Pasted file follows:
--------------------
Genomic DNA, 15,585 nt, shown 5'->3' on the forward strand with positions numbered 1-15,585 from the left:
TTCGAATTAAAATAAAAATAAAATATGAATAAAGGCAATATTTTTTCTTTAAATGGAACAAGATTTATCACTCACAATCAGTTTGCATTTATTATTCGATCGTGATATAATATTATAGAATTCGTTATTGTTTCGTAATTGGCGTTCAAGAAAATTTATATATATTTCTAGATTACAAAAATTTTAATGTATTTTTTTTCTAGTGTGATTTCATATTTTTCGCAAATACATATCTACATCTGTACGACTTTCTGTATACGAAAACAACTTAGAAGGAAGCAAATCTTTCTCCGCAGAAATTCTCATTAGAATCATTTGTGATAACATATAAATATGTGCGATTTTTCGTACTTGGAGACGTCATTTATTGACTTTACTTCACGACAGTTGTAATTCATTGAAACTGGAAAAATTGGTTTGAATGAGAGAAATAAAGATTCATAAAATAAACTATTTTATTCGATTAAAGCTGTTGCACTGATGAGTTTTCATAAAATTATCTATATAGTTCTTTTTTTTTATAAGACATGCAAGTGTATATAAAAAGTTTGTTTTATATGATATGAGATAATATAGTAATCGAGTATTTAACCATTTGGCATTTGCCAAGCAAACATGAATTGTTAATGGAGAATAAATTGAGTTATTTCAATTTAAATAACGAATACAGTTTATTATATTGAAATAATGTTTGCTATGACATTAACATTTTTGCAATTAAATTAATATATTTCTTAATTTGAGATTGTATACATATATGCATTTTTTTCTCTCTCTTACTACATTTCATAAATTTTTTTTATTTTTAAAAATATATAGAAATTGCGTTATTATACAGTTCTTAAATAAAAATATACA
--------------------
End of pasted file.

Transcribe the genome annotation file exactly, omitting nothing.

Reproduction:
Genomic DNA, 15,585 nt, shown 5'->3' on the forward strand with positions numbered 1-15,585 from the left:
TTCGAATTAAAATAAAAATAAAATATGAATAAAGGCAATATTTTTTCTTTAAATGGAACAAGATTTATCACTCACAATCAGTTTGCATTTATTATTCGATCGTGATATAATATTATAGAATTCGTTATTGTTTCGTAATTGGCGTTCAAGAAAATTTATATATATTTCTAGATTACAAAAATTTTAATGTATTTTTTTTCTAGTGTGATTTCATATTTTTCGCAAATACATATCTACATCTGTACGACTTTCTGTATACGAAAACAACTTAGAAGGAAGCAAATCTTTCTCCGCAGAAATTCTCATTAGAATCATTTGTGATAACATATAAATATGTGCGATTTTTCGTACTTGGAGACGTCATTTATTGACTTTACTTCACGACAGTTGTAATTCATTGAAACTGGAAAAATTGGTTTGAATGAGAGAAATAAAGATTCATAAAATAAACTATTTTATTCGATTAAAGCTGTTGCACTGATGAGTTTTCATAAAATTATCTATATAGTTCTTTTTTTTTATAAGACATGCAAGTGTATATAAAAAGTTTGTTTTATATGATATGAGATAATATAGTAATCGAGTATTTAACCATTTGGCATTTGCCAAGCAAACATGAATTGTTAATGGAGAATAAATTGAGTTATTTCAATTTAAATAACGAATACAGTTTATTATATTGAAATAATGTTTGCTATGACATTAACATTTTTGCAATTAAATTAATATATTTCTTAATTTGAGATTGTATACATATATGCATTTTTTTCTCTCTCTTACTACATTTCATAAATTTTTTTTATTTTTAAAAATATATAGAAATTGCGTTATTATACAGTTCTTAAATAAAAATATACA